by Peter Jakey-managing Editor
A public hearing is scheduled as part of Monday’s Onaway City Commission meeting. The board will consider adoption of the 2013-14 fiscal budget, which begins April 1.
Part of the budget discussion could include final approval of a proposed agreement with the Presque Isle County Sheriff’s Department (PISD) to allow Onaway Police Department (OPD) chief James Gibson join the county law enforcement agency as a deputy. There would no longer be an an OPD.
The city would pay the county an agreed-upon sum. As soon as an opening occurs within the sheriff’s department, through retirement or by other means, Gibson would be rolled into that opening and the city would no longer responsible for the payment. The county would not be obligated to add another deputy to continue coverage in the city.
City manager Joe Hefele said in February that the city could consider employing chief Gibson for part time duties for additional patrol and local ordinance enforcement, when he’s not working for the sheriff’s department. The agreement was not ready for approval at the last city commission meeting.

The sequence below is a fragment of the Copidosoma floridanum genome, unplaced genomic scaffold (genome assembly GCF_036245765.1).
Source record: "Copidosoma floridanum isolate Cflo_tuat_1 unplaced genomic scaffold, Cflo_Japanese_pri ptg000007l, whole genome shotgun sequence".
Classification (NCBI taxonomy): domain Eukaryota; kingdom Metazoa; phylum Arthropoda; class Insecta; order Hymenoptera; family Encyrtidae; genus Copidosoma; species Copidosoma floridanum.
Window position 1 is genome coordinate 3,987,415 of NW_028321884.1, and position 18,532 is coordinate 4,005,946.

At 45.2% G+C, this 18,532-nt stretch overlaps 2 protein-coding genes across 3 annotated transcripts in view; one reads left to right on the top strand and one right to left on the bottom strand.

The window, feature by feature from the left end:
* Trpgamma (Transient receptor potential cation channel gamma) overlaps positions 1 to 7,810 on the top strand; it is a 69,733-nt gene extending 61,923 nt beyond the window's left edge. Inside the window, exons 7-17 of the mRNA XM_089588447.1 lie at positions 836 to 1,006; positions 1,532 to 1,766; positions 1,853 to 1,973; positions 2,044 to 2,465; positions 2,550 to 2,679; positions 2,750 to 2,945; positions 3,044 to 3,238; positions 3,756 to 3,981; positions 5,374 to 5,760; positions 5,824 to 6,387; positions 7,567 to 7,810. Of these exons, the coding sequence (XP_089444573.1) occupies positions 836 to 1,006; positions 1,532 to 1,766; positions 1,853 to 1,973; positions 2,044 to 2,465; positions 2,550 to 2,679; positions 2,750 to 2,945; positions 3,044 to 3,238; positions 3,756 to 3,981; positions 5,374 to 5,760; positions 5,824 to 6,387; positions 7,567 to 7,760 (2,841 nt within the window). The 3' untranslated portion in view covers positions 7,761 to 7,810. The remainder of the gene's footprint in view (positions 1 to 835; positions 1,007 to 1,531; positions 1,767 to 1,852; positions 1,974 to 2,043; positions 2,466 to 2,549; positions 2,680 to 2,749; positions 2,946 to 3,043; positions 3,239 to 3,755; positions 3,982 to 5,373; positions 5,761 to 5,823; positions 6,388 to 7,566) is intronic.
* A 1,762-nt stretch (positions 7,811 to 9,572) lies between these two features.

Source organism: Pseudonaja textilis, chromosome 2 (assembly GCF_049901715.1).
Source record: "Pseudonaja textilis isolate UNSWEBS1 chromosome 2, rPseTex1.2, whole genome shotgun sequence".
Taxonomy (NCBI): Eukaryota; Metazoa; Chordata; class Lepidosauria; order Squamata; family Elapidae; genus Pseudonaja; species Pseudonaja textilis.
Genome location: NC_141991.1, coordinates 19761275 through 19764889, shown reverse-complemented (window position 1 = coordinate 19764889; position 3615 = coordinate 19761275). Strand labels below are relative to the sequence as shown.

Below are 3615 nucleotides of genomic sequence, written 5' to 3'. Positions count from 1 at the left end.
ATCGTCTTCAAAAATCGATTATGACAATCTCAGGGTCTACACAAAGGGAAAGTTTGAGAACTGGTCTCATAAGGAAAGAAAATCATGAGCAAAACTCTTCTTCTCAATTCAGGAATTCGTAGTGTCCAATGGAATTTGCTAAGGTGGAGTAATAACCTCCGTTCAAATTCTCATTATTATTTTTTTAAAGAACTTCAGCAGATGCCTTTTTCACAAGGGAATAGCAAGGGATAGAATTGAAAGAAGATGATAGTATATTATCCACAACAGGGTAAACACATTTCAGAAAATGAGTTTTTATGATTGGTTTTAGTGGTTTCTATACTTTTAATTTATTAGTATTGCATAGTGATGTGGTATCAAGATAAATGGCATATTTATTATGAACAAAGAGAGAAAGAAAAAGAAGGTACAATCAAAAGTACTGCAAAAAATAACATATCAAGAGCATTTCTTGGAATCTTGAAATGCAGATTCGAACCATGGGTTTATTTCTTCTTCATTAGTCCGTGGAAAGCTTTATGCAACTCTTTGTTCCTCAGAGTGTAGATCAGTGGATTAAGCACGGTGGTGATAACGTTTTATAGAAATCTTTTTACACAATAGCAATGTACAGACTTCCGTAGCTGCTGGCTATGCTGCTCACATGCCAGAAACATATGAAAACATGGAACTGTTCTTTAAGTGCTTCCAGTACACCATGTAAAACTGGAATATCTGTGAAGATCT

City officials are attempting to close a budget shortfall of approximately $50,000 for the new fiscal year, which has been in place for the last several years. The city explored the option of raising taxes to keep the one-man police force. However, a recent city survey indicated only 30 percent of respondents approved of additional four mills. The city is reporting a loss of $80,000 in operating capital since 2008.
At the most recent city commission meeting, the board endorsed the proposed law enforcement agreement with the county, but still has not voted on the shared law enforcement plan.
Residents and business owners have attended meetings since the beginning of the year to voice their support for the Onaway Police Department and the need to keep chief Gibson employed and on duty in the city.
A newly formed group, Concerned Citizens for a Safer Community, is circulating petitions in support of OPD.
If Gibson joined the sheriff’s department, he would become one of four members of the sheriff’s department to live in, or just outside of Onaway.
If the shared law enforcement plan is approved it would free up money right away, said Hefele at a February meeting. “Most importantly, it frees up the funds we need to fix the infrastructure that must be fixed.”
Monday’s commission meeting begins at 5:30 p.m.